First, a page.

Impact of Rationing
One of the critical factors in maintaining civilian morale is the availability of vital foodstuffs and other commodities. Shortages and inadequacies of the rationing system during the First World War or one of the main causes of growing war weariness and the NAZI regime was determined not to make the same mistakes. Rationing began before the war did, and the allocation of food rations was based on age, occupation and race. Those who were employed in manual labour received more than those who had more sedentary occupations and Jews received smaller rations. On the whole, the rationing system worked efficiently and there were no serious food shortages between 1939 and 1941. After the invasion of the USSR some Russians were reduced and by the end of the war especially in the industrial cities, food supplies had become very scarce and unpredictable.
Propaganda and Indoctrination
Maintaining the morale of the Germans was a high priority for the regime. Goebbels had his sophisticated propaganda system which control the flow of information to the German people having used its secret police to monitor the public opinion.
In the first stage of the war the public mood in Germany was volatile and propaganda was not effective. Quick and easy victories in the early stages of the war were cause for celebration and Hitler was presented as a military genius responsible for these victories. At this stage, propaganda lead people feel optimistic and believe that the war would be over soon.
In the second phase of the war, the invasion of the USSR was presented as a crusade against Jewish bolshevism and the success of German forces enforcing the red army to retreat was a huge success. However there were reports that the public felt that the war would go on for years. NAZI propaganda downplayed the extent of Soviet success but letters home from soldiers undermined the propaganda. The hopes of a quick and easy victory war dissipated.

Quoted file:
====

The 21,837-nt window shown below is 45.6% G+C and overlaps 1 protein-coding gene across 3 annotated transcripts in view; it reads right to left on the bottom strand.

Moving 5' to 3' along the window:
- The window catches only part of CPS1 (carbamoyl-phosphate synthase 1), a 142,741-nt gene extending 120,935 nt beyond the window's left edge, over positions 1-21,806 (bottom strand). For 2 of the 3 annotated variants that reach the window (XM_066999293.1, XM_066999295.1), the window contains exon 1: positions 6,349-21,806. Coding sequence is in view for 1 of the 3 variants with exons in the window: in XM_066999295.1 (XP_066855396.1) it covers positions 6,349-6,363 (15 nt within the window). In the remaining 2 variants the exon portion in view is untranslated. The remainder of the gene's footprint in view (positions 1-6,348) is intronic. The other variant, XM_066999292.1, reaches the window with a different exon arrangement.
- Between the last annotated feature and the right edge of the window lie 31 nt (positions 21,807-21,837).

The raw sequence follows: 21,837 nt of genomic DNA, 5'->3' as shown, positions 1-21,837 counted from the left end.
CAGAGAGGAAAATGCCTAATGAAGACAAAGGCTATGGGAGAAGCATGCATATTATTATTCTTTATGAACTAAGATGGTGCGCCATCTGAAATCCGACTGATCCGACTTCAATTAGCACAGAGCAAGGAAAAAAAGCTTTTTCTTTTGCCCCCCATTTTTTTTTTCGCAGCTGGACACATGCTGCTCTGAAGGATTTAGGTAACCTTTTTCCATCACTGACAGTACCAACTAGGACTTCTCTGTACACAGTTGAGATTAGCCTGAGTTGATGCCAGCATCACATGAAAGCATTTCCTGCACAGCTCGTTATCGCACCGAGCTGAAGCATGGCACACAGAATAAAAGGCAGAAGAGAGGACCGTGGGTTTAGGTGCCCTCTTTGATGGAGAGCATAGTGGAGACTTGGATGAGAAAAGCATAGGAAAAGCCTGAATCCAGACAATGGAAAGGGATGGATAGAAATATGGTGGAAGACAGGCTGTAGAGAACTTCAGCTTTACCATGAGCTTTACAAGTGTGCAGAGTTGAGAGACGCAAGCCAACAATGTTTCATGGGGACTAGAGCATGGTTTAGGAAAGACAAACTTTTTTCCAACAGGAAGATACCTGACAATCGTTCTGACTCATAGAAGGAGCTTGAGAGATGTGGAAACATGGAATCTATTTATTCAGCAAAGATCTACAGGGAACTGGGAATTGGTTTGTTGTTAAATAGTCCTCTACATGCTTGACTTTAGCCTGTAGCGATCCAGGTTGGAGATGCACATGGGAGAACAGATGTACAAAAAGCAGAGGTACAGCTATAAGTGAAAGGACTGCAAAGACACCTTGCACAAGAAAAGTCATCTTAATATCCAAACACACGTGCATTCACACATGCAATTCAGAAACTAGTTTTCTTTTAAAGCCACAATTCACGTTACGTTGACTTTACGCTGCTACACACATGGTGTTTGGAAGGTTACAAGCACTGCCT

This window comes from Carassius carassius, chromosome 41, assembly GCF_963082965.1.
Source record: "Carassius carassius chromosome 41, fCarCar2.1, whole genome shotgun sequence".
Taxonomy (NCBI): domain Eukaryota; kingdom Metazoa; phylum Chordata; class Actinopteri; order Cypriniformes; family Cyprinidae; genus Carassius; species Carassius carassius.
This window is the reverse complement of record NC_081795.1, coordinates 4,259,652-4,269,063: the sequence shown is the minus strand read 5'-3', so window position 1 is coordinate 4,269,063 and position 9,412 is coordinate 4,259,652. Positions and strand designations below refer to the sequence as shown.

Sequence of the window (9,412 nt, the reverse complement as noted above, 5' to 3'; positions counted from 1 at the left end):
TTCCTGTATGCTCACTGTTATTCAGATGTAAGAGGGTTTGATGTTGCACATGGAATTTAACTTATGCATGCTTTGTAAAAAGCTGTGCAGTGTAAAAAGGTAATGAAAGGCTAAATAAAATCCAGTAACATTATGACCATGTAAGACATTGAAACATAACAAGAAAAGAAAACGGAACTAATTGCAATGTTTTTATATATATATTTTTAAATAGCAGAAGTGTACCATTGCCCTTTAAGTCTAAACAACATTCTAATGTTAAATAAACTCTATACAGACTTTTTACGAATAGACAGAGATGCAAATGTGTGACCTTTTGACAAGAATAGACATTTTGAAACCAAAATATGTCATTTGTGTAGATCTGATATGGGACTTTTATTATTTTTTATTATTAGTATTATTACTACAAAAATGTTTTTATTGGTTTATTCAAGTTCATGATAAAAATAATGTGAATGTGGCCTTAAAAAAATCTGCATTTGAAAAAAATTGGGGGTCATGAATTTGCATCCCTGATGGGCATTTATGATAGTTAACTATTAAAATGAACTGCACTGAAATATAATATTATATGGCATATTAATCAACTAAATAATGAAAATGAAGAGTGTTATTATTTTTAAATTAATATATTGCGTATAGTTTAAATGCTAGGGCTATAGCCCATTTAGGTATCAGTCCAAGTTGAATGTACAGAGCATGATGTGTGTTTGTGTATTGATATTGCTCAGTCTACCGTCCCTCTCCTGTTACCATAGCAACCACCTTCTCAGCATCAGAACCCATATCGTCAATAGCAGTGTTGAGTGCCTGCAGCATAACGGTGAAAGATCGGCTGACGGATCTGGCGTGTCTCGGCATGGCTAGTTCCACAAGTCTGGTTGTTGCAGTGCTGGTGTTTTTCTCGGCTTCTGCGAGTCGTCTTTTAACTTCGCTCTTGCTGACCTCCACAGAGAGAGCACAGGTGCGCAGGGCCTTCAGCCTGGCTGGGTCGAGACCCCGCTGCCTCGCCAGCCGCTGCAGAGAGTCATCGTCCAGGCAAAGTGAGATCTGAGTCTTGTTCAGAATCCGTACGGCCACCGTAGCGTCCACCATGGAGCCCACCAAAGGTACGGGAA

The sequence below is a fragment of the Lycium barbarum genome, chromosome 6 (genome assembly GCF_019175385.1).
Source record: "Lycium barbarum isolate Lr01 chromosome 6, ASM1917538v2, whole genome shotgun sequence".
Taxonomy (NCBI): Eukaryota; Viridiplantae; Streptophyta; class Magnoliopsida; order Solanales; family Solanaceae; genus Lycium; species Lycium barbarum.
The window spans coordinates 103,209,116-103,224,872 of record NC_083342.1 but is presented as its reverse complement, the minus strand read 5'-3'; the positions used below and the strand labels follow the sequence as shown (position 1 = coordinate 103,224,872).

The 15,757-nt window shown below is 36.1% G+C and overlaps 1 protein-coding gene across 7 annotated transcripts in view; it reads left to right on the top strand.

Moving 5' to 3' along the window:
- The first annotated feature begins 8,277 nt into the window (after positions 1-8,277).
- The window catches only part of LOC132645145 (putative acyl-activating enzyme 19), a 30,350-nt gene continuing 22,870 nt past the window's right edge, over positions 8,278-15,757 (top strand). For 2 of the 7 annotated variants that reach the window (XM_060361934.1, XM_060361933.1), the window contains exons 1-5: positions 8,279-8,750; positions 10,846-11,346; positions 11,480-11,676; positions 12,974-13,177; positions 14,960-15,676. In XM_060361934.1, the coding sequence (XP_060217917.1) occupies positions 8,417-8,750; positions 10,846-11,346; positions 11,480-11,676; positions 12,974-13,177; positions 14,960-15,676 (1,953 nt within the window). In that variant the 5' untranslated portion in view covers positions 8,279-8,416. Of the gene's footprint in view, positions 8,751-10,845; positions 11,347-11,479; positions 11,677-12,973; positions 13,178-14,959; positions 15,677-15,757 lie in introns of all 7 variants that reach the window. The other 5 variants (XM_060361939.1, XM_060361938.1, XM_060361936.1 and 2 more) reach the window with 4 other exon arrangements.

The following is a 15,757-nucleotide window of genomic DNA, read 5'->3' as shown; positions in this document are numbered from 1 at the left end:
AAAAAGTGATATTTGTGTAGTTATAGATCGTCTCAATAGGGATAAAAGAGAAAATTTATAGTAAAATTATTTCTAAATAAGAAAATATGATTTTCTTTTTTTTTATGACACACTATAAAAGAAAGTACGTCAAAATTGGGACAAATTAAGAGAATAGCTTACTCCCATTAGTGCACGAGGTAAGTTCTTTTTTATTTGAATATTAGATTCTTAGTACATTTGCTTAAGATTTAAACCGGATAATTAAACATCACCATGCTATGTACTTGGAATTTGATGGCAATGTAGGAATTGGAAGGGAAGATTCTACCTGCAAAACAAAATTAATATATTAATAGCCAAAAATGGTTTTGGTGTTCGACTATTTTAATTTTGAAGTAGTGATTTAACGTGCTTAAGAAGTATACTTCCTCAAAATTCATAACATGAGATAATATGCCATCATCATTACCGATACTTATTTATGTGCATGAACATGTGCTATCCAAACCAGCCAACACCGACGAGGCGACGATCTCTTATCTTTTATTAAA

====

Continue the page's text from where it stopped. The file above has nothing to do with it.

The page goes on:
Turning of the Tide
In the third phase of the war rising casualty figures and letters home from soldiers awakened the civilian population to the realities of the war they were engaged in. The mood of disillusionment deepend, there was a high level of scepticism about propaganda and the defeat at Stalingrad signalled a defeat for NAZI propaganda as much as a defeat for its armed forces. It was a shock to morale because Goebbels had built up unrealistic expectations of NAZI bitterly. War weariness was evident and the Hitler myth began to lose potency. There was however, a deep well of patriotism and willingness to endure hardship to gear up for total war.
By 1943 it was clear that Germany was involved in a struggle for survival. His total war speech struck a chord with many people and his call for radical measures to mobilize the population and economy was generally welcomed. The main criticism was that these were too late. The Allied landings in Normandy on D day in 1944 was another blow to morale. By the end of August 1944 after Paris had been liberated and German forces had suffered further reverses in the east defeat began to be accepted as inevitable. The final months of the war saw growing cynicism about NAZI propaganda and the Hitler myth which Goebbels claimed as his greatest achievement crumbled away in the final months of the war.
Impact of Bombing
With an intensity of bombing on German cities by the RAF, reports on civilian morale talked about the resilience of the population that still supported the regime. As morale fell, the regime took an increasingly repressive line with anyone they considered defeatist. The pressure of the allied bombing did cause war weariness, but the workers turned up for work, and used routine to create stability.